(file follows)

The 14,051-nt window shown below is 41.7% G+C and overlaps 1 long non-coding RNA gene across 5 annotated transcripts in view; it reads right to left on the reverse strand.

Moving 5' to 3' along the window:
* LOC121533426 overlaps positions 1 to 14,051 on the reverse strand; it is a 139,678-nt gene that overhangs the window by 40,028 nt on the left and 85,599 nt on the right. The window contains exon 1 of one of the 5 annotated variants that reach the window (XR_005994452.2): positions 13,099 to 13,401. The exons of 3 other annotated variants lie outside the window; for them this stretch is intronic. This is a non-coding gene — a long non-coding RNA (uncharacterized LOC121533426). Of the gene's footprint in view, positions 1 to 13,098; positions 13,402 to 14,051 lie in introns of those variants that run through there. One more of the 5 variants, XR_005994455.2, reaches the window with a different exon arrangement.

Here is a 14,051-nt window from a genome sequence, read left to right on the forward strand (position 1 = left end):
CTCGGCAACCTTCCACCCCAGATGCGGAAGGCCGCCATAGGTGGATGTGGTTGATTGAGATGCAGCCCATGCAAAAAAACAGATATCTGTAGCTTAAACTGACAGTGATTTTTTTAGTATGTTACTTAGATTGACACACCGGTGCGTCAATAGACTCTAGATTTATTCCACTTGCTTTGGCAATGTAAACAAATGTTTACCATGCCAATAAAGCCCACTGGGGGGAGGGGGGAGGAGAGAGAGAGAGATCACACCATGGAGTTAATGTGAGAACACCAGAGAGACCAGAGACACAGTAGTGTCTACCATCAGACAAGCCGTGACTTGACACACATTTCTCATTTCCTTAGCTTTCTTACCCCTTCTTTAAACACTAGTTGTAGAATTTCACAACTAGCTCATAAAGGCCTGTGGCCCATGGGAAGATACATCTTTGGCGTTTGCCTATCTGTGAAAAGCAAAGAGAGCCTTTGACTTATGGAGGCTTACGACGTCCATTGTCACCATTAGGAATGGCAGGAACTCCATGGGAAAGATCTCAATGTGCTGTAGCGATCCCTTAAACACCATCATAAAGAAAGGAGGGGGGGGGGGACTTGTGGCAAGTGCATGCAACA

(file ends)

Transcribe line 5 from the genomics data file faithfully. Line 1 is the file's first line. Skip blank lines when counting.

CTCGGCAACCTTCCACCCCAGATGCGGAAGGCCGCCATAGGTGGATGTGGTTGATTGAGATGCAGCCCATGCAAAAAAACAGATATCTGTAGCTTAAACTGACAGTGATTTTTTTAGTATGTTACTTAGATTGACACACCGGTGCGTCAATAGACTCTAGATTTATTCCACTTGCTTTGGCAATGTAAACAAATGTTTACCATGCCAATAAAGCCCACTGGGGGGAGGGGGGAGGAGAGAGAGAGAGATCACACCATGGAGTTAATGTGAGAACACCAGAGAGACCAGAGACACAGTAGTGTCTACCATCAGACAAGCCGTGACTTGACACACATTTCTCATTTCCTTAGCTTTCTTACCCCTTCTTTAAACACTAGTTGTAGAATTTCACAACTAGCTCATAAAGGCCTGTGGCCCATGGGAAGATACATCTTTGGCGTTTGCCTATCTGTGAAAAGCAAAGAGAGCCTTTGACTTATGGAGGCTTACGACGTCCATTGTCACCATTAGGAATGGCAGGAACTCCATGGGAAAGATCTCAATGTGCTGTAGCGATCCCTTAAACACCATCATAAAGAAAGGAGGGGGGGGGGGACTTGTGGCAAGTGCATGCAACA